Groups Clash Over Building L.A. Riverfront’s First Major Development as Habitat Restoration Efforts Continue

Marissa Christiansen, executive director of Friends of the L.A. River, left, talks about the proposed project Casitas Lofts in this undated photo.(Credit: Wally Skalij / Los Angeles Times)

Los Angeles’s twin challenges of building more housing while restoring its namesake waterway are clashing along a shady 11-mile stretch of the Los Angeles River between downtown and the hills of Griffith Park.

On a 7-acre parcel in that stretch, a developer wants to build the riverfront’s first major development, Casitas Lofts, a 419-unit mix of mostly upscale apartments, offices and restaurants bordering neighborhoods on the east side of the river, Glassell Park and Atwater Village.

Proponents tout it as a potential gateway to the new Bowtie State Park and a catalyst for enlivening more of the river with snazzy development and bike trails. It would also result in the cleanup of an industrial site where Casitas Lofts would be constructed.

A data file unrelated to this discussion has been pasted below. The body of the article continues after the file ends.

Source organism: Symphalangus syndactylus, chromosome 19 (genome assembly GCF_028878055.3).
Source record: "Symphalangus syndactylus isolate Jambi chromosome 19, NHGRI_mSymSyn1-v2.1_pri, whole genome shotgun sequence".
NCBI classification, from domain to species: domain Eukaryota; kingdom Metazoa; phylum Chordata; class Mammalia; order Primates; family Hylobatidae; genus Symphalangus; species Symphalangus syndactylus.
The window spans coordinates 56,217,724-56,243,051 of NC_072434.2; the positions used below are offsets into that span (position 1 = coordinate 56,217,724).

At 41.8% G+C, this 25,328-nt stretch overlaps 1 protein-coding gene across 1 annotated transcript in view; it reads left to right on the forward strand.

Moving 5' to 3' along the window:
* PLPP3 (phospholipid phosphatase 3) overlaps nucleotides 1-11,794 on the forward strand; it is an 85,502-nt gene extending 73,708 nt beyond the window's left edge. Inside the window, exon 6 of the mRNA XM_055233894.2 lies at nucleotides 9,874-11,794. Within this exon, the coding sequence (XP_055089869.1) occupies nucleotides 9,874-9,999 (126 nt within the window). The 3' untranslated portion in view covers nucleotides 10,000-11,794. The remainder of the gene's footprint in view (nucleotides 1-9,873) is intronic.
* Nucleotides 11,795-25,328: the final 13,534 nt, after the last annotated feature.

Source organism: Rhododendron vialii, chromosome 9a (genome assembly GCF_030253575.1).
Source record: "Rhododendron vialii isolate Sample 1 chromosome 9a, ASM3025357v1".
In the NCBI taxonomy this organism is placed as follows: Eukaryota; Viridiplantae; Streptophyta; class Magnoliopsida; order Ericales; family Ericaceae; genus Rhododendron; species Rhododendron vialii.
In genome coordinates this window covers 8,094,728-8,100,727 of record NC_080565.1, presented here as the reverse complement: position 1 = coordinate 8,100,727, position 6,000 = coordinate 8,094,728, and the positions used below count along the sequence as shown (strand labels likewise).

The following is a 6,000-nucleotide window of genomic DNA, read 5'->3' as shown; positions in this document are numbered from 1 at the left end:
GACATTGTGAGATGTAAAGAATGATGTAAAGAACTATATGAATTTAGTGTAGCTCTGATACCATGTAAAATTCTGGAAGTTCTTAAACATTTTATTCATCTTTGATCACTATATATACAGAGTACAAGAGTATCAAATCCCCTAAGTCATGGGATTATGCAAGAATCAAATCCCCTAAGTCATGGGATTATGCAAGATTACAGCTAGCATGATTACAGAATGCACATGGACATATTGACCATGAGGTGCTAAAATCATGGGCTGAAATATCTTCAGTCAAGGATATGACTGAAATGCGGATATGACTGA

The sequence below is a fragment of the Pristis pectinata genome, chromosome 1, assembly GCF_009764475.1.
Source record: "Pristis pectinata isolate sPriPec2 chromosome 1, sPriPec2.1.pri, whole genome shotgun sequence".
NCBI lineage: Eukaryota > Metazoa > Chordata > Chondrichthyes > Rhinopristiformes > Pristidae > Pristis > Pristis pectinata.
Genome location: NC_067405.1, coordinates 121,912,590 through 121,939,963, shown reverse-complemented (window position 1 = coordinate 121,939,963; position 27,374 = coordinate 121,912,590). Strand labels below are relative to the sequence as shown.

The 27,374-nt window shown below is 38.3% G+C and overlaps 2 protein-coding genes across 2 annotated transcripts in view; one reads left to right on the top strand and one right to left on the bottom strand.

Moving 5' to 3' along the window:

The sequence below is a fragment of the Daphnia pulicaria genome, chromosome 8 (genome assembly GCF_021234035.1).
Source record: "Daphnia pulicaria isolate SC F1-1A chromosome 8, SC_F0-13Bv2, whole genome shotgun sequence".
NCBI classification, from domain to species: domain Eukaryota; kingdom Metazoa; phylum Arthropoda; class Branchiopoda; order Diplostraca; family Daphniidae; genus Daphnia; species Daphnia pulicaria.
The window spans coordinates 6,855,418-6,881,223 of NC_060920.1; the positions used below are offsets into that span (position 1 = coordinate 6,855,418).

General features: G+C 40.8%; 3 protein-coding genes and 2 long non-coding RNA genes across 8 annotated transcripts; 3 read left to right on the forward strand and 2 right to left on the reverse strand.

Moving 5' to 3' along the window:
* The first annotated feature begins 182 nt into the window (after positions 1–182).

But opponents — including many nearby residents, the influential nonprofit Friends of the Los Angeles River and the Natural Resources Defense Council — contend the development would disrupt habitat restoration efforts, trigger gentrification and erode the area’s allure.

Read the full story on LATimes.com.

This Los Angeles Times map shows the location of the development project proposed along the L.A. River.

This Los Angeles Times map shows the location of the development project proposed along the L.A. River.

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